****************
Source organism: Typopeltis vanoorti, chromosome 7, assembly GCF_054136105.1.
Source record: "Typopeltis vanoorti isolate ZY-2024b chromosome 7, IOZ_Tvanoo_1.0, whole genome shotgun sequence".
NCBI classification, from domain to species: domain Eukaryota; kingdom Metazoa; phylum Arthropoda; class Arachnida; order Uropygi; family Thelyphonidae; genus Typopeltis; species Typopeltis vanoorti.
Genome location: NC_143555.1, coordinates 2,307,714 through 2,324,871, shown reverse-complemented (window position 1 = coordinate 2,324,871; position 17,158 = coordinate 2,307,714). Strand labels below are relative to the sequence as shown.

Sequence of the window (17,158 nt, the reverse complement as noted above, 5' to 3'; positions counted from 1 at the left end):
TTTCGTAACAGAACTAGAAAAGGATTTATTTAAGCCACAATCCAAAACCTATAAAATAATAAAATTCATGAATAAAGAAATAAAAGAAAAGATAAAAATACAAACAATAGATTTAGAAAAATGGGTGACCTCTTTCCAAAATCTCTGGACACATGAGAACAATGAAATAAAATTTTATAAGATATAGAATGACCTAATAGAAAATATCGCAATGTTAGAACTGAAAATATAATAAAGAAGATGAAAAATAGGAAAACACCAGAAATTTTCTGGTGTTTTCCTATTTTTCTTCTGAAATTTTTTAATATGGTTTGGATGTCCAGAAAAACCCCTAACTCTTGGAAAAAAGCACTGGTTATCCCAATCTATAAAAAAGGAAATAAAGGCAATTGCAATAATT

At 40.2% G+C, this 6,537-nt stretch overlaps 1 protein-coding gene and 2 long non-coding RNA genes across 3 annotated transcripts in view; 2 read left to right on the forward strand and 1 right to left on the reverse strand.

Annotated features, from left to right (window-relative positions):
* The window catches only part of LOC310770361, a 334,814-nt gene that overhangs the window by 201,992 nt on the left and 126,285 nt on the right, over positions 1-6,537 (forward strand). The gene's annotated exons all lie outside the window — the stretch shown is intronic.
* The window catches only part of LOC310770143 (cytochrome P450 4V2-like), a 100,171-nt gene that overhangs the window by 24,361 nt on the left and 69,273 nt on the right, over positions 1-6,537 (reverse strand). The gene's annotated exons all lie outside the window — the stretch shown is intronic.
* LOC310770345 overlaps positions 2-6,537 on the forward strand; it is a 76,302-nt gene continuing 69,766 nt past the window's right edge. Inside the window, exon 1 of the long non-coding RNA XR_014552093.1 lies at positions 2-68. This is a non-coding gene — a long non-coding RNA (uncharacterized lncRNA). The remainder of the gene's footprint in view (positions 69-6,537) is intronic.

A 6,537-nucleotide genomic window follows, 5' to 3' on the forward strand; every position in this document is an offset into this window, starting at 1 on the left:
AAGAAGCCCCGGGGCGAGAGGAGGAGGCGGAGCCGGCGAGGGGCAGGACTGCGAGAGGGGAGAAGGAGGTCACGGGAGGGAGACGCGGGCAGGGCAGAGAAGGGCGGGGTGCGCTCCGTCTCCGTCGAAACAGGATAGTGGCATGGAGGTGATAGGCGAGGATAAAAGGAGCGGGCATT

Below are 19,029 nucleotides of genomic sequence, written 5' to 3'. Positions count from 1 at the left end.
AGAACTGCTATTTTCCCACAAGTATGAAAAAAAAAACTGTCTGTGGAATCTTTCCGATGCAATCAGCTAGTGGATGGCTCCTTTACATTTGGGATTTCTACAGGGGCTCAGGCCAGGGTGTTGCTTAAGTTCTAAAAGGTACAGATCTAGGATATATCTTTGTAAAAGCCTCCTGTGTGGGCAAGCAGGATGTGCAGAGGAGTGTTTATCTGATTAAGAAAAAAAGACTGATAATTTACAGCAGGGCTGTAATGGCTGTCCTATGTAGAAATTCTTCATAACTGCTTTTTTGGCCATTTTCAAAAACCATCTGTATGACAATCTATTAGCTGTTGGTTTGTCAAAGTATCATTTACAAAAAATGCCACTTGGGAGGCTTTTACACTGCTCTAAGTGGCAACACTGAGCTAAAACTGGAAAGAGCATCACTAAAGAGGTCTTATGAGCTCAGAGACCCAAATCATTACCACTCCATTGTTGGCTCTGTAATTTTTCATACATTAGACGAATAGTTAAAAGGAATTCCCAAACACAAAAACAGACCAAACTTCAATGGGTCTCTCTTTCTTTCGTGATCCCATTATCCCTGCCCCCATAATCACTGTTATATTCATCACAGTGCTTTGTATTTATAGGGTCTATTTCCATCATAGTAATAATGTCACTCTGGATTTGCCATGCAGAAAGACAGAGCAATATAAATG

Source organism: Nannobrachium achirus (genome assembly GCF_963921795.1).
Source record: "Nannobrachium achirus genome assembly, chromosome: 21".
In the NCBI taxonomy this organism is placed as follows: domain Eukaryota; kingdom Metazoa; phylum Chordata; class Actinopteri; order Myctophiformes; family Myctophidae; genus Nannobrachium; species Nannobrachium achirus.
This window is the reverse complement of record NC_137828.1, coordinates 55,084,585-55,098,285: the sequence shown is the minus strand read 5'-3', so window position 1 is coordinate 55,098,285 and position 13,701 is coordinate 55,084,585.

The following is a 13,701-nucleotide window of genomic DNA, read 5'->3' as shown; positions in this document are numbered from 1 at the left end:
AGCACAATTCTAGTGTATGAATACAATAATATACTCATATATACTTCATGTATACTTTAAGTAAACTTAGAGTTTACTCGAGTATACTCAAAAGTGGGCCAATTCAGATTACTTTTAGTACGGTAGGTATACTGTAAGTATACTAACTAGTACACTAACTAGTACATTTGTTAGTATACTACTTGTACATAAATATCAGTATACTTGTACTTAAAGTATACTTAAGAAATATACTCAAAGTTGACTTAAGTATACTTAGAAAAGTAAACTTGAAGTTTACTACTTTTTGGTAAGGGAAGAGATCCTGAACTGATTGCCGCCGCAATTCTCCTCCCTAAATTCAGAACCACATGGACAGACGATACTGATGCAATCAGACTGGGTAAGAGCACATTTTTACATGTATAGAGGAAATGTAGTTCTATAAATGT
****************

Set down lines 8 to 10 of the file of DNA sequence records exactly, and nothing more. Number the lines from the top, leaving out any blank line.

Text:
Annotated features, from left to right (window-relative positions):
* The window catches only part of LOC310770361, a 334,814-nt gene that overhangs the window by 201,992 nt on the left and 126,285 nt on the right, over positions 1-6,537 (forward strand). The gene's annotated exons all lie outside the window — the stretch shown is intronic.
* The window catches only part of LOC310770143 (cytochrome P450 4V2-like), a 100,171-nt gene that overhangs the window by 24,361 nt on the left and 69,273 nt on the right, over positions 1-6,537 (reverse strand). The gene's annotated exons all lie outside the window — the stretch shown is intronic.